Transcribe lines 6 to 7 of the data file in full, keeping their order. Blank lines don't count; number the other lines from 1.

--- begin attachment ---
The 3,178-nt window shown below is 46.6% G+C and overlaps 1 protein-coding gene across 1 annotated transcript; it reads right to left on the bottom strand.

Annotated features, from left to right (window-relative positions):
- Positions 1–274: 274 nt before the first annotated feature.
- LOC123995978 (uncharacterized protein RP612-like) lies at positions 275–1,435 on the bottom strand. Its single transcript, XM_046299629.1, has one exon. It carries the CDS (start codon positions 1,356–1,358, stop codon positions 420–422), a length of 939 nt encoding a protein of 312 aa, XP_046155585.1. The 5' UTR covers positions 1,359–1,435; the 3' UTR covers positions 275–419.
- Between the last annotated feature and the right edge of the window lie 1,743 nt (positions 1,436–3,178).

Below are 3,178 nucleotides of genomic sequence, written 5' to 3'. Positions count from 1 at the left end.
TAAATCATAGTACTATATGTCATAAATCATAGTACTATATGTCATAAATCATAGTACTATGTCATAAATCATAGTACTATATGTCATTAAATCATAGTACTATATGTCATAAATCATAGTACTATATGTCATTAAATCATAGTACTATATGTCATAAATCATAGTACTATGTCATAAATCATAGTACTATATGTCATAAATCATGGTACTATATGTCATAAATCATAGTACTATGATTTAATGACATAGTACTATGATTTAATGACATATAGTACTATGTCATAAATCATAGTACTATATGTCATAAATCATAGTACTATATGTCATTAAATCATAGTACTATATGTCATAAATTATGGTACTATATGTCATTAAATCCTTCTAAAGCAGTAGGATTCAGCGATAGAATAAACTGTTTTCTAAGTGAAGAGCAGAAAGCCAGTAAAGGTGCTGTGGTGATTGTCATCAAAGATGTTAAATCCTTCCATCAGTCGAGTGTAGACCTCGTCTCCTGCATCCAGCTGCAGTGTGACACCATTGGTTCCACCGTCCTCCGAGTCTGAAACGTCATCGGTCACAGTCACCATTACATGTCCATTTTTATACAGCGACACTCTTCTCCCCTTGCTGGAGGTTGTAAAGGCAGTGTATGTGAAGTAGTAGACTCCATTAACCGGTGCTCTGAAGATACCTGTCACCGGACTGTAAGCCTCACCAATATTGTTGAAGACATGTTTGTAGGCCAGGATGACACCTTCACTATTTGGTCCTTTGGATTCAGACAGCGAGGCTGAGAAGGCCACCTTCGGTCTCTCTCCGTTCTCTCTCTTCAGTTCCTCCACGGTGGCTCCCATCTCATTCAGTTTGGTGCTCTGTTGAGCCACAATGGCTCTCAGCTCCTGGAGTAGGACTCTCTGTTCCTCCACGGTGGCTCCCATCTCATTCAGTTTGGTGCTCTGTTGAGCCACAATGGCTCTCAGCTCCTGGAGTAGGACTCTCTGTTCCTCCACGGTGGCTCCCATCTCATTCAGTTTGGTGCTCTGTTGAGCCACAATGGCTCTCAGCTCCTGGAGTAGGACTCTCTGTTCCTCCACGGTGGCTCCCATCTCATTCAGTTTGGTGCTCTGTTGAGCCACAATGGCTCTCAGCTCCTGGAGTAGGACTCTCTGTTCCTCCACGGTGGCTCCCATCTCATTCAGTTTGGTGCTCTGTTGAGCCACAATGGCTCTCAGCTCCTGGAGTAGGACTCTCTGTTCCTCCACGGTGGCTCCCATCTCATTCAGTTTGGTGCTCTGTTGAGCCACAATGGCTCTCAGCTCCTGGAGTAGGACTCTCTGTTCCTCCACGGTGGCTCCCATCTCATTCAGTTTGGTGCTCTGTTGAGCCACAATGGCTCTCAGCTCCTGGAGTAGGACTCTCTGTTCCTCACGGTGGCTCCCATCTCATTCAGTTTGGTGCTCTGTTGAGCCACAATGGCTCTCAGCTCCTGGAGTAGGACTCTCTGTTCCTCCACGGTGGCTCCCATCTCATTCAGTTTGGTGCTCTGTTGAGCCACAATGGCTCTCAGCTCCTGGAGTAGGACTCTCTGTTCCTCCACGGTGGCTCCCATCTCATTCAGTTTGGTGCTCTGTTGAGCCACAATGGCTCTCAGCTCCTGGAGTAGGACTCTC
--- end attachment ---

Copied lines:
Below are 3,178 nucleotides of genomic sequence, written 5' to 3'. Positions count from 1 at the left end.
TAAATCATAGTACTATATGTCATAAATCATAGTACTATATGTCATAAATCATAGTACTATGTCATAAATCATAGTACTATATGTCATTAAATCATAGTACTATATGTCATAAATCATAGTACTATATGTCATTAAATCATAGTACTATATGTCATAAATCATAGTACTATGTCATAAATCATAGTACTATATGTCATAAATCATGGTACTATATGTCATAAATCATAGTACTATGATTTAATGACATAGTACTATGATTTAATGACATATAGTACTATGTCATAAATCATAGTACTATATGTCATAAATCATAGTACTATATGTCATTAAATCATAGTACTATATGTCATAAATTATGGTACTATATGTCATTAAATCCTTCTAAAGCAGTAGGATTCAGCGATAGAATAAACTGTTTTCTAAGTGAAGAGCAGAAAGCCAGTAAAGGTGCTGTGGTGATTGTCATCAAAGATGTTAAATCCTTCCATCAGTCGAGTGTAGACCTCGTCTCCTGCATCCAGCTGCAGTGTGACACCATTGGTTCCACCGTCCTCCGAGTCTGAAACGTCATCGGTCACAGTCACCATTACATGTCCATTTTTATACAGCGACACTCTTCTCCCCTTGCTGGAGGTTGTAAAGGCAGTGTATGTGAAGTAGTAGACTCCATTAACCGGTGCTCTGAAGATACCTGTCACCGGACTGTAAGCCTCACCAATATTGTTGAAGACATGTTTGTAGGCCAGGATGACACCTTCACTATTTGGTCCTTTGGATTCAGACAGCGAGGCTGAGAAGGCCACCTTCGGTCTCTCTCCGTTCTCTCTCTTCAGTTCCTCCACGGTGGCTCCCATCTCATTCAGTTTGGTGCTCTGTTGAGCCACAATGGCTCTCAGCTCCTGGAGTAGGACTCTCTGTTCCTCCACGGTGGCTCCCATCTCATTCAGTTTGGTGCTCTGTTGAGCCACAATGGCTCTCAGCTCCTGGAGTAGGACTCTCTGTTCCTCCACGGTGGCTCCCATCTCATTCAGTTTGGTGCTCTGTTGAGCCACAATGGCTCTCAGCTCCTGGAGTAGGACTCTCTGTTCCTCCACGGTGGCTCCCATCTCATTCAGTTTGGTGCTCTGTTGAGCCACAATGGCTCTCAGCTCCTGGAGTAGGACTCTCTGTTCCTCCACGGTGGCTCCCATCTCATTCAGTTTGGTGCTCTGTTGAGCCACAATGGCTCTCAGCTCCTGGAGTAGGACTCTCTGTTCCTCCACGGTGGCTCCCATCTCATTCAGTTTGGTGCTCTGTTGAGCCACAATGGCTCTCAGCTCCTGGAGTAGGACTCTCTGTTCCTCCACGGTGGCTCCCATCTCATTCAGTTTGGTGCTCTGTTGAGCCACAATGGCTCTCAGCTCCTGGAGTAGGACTCTCTGTTCCTCACGGTGGCTCCCATCTCATTCAGTTTGGTGCTCTGTTGAGCCACAATGGCTCTCAGCTCCTGGAGTAGGACTCTCTGTTCCTCCACGGTGGCTCCCATCTCATTCAGTTTGGTGCTCTGTTGAGCCACAATGGCTCTCAGCTCCTGGAGTAGGACTCTCTGTTCCTCCACGGTGGCTCCCATCTCATTCAGTTTGGTGCTCTGTTGAGCCACAATGGCTCTCAGCTCCTGGAGTAGGACTCTC